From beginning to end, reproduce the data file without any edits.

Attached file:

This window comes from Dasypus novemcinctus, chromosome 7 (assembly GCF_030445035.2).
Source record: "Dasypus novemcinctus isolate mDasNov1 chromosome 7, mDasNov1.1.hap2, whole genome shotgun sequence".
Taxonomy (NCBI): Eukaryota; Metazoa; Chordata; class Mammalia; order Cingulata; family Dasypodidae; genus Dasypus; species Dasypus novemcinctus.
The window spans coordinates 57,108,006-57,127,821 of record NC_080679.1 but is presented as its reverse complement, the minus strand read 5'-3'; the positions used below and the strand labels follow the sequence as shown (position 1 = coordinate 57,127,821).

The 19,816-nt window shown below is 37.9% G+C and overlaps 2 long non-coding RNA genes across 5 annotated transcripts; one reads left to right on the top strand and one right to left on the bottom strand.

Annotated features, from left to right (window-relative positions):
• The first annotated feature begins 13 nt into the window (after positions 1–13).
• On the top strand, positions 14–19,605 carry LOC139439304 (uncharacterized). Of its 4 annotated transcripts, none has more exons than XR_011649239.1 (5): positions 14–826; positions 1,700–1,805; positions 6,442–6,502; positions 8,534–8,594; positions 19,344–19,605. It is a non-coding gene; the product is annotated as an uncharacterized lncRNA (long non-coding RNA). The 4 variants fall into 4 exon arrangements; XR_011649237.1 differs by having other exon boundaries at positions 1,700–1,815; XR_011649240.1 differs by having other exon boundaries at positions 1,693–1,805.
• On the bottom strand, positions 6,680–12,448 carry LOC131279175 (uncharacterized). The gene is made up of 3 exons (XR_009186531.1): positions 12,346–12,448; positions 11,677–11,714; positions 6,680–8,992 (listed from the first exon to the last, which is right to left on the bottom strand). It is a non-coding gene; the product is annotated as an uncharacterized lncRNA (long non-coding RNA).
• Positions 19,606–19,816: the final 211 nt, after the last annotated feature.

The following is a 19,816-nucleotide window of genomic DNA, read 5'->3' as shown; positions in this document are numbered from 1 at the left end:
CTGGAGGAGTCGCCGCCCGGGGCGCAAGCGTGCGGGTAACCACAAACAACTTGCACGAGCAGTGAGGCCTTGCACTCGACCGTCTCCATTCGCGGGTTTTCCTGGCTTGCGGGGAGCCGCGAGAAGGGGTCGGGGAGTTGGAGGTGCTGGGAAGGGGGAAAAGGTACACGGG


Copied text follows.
This window comes from Dasypus novemcinctus, chromosome 7 (assembly GCF_030445035.2).
Source record: "Dasypus novemcinctus isolate mDasNov1 chromosome 7, mDasNov1.1.hap2, whole genome shotgun sequence".
Taxonomy (NCBI): Eukaryota; Metazoa; Chordata; class Mammalia; order Cingulata; family Dasypodidae; genus Dasypus; species Dasypus novemcinctus.
The window spans coordinates 57,108,006-57,127,821 of record NC_080679.1 but is presented as its reverse complement, the minus strand read 5'-3'; the positions used below and the strand labels follow the sequence as shown (position 1 = coordinate 57,127,821).

The 19,816-nt window shown below is 37.9% G+C and overlaps 2 long non-coding RNA genes across 5 annotated transcripts; one reads left to right on the top strand and one right to left on the bottom strand.

Annotated features, from left to right (window-relative positions):
• The first annotated feature begins 13 nt into the window (after positions 1–13).
• On the top strand, positions 14–19,605 carry LOC139439304 (uncharacterized). Of its 4 annotated transcripts, none has more exons than XR_011649239.1 (5): positions 14–826; positions 1,700–1,805; positions 6,442–6,502; positions 8,534–8,594; positions 19,344–19,605. It is a non-coding gene; the product is annotated as an uncharacterized lncRNA (long non-coding RNA). The 4 variants fall into 4 exon arrangements; XR_011649237.1 differs by having other exon boundaries at positions 1,700–1,815; XR_011649240.1 differs by having other exon boundaries at positions 1,693–1,805.
• On the bottom strand, positions 6,680–12,448 carry LOC131279175 (uncharacterized). The gene is made up of 3 exons (XR_009186531.1): positions 12,346–12,448; positions 11,677–11,714; positions 6,680–8,992 (listed from the first exon to the last, which is right to left on the bottom strand). It is a non-coding gene; the product is annotated as an uncharacterized lncRNA (long non-coding RNA).
• Positions 19,606–19,816: the final 211 nt, after the last annotated feature.

The following is a 19,816-nucleotide window of genomic DNA, read 5'->3' as shown; positions in this document are numbered from 1 at the left end:
CTGGAGGAGTCGCCGCCCGGGGCGCAAGCGTGCGGGTAACCACAAACAACTTGCACGAGCAGTGAGGCCTTGCACTCGACCGTCTCCATTCGCGGGTTTTCCTGGCTTGCGGGGAGCCGCGAGAAGGGGTCGGGGAGTTGGAGGTGCTGGGAAGGGGGAAAAGGTACACGGG